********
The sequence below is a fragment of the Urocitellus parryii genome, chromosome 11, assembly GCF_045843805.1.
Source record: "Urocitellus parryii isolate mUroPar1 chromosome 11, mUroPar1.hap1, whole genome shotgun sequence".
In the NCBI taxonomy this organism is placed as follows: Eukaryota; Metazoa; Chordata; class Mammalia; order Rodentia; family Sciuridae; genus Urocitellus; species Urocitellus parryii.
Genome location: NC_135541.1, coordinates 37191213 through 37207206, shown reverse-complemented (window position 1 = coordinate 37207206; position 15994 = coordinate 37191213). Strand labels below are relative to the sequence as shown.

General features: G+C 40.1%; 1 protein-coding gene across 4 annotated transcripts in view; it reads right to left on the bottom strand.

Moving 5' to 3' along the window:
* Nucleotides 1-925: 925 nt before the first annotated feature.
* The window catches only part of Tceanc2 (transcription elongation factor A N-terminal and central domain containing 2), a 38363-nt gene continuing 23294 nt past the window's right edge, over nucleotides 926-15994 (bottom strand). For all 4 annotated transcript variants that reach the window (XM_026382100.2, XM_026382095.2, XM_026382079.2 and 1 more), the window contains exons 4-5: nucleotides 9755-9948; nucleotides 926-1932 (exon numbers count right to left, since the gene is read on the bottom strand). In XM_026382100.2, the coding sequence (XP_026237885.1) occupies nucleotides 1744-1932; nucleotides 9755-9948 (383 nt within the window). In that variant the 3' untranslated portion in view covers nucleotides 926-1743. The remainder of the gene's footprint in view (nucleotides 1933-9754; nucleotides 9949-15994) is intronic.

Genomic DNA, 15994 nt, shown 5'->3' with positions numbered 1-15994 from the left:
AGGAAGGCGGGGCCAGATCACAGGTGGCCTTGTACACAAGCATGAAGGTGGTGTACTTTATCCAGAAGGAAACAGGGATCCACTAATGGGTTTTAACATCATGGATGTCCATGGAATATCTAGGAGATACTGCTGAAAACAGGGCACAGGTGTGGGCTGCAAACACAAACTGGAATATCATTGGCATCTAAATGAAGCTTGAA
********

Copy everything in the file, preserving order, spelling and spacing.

The sequence below is a fragment of the Urocitellus parryii genome, chromosome 11, assembly GCF_045843805.1.
Source record: "Urocitellus parryii isolate mUroPar1 chromosome 11, mUroPar1.hap1, whole genome shotgun sequence".
In the NCBI taxonomy this organism is placed as follows: Eukaryota; Metazoa; Chordata; class Mammalia; order Rodentia; family Sciuridae; genus Urocitellus; species Urocitellus parryii.
Genome location: NC_135541.1, coordinates 37191213 through 37207206, shown reverse-complemented (window position 1 = coordinate 37207206; position 15994 = coordinate 37191213). Strand labels below are relative to the sequence as shown.

General features: G+C 40.1%; 1 protein-coding gene across 4 annotated transcripts in view; it reads right to left on the bottom strand.

Moving 5' to 3' along the window:
* Nucleotides 1-925: 925 nt before the first annotated feature.
* The window catches only part of Tceanc2 (transcription elongation factor A N-terminal and central domain containing 2), a 38363-nt gene continuing 23294 nt past the window's right edge, over nucleotides 926-15994 (bottom strand). For all 4 annotated transcript variants that reach the window (XM_026382100.2, XM_026382095.2, XM_026382079.2 and 1 more), the window contains exons 4-5: nucleotides 9755-9948; nucleotides 926-1932 (exon numbers count right to left, since the gene is read on the bottom strand). In XM_026382100.2, the coding sequence (XP_026237885.1) occupies nucleotides 1744-1932; nucleotides 9755-9948 (383 nt within the window). In that variant the 3' untranslated portion in view covers nucleotides 926-1743. The remainder of the gene's footprint in view (nucleotides 1933-9754; nucleotides 9949-15994) is intronic.

Genomic DNA, 15994 nt, shown 5'->3' with positions numbered 1-15994 from the left:
AGGAAGGCGGGGCCAGATCACAGGTGGCCTTGTACACAAGCATGAAGGTGGTGTACTTTATCCAGAAGGAAACAGGGATCCACTAATGGGTTTTAACATCATGGATGTCCATGGAATATCTAGGAGATACTGCTGAAAACAGGGCACAGGTGTGGGCTGCAAACACAAACTGGAATATCATTGGCATCTAAATGAAGCTTGAA